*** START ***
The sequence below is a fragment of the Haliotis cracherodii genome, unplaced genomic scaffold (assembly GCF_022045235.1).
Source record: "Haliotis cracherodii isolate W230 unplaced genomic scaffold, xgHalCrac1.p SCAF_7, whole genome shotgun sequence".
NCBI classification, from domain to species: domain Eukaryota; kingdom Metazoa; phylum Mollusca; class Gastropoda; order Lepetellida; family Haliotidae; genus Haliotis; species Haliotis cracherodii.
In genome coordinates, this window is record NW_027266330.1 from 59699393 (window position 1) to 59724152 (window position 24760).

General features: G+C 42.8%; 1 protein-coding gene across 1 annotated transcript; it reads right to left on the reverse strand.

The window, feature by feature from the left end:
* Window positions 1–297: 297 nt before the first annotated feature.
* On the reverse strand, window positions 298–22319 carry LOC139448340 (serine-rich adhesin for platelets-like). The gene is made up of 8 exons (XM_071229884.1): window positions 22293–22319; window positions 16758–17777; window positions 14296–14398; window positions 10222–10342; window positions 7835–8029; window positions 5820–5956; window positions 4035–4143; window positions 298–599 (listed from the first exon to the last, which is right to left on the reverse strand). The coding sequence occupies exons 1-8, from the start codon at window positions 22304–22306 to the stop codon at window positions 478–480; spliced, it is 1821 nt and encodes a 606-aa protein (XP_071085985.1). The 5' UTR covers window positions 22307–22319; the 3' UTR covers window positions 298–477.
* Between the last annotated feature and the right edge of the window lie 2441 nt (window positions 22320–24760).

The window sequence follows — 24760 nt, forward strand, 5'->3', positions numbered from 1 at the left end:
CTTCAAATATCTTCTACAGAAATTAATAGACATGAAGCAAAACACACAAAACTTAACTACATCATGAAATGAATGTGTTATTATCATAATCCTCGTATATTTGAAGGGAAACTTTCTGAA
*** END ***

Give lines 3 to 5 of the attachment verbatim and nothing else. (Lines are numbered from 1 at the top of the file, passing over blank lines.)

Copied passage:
NCBI classification, from domain to species: domain Eukaryota; kingdom Metazoa; phylum Mollusca; class Gastropoda; order Lepetellida; family Haliotidae; genus Haliotis; species Haliotis cracherodii.
In genome coordinates, this window is record NW_027266330.1 from 59699393 (window position 1) to 59724152 (window position 24760).

General features: G+C 42.8%; 1 protein-coding gene across 1 annotated transcript; it reads right to left on the reverse strand.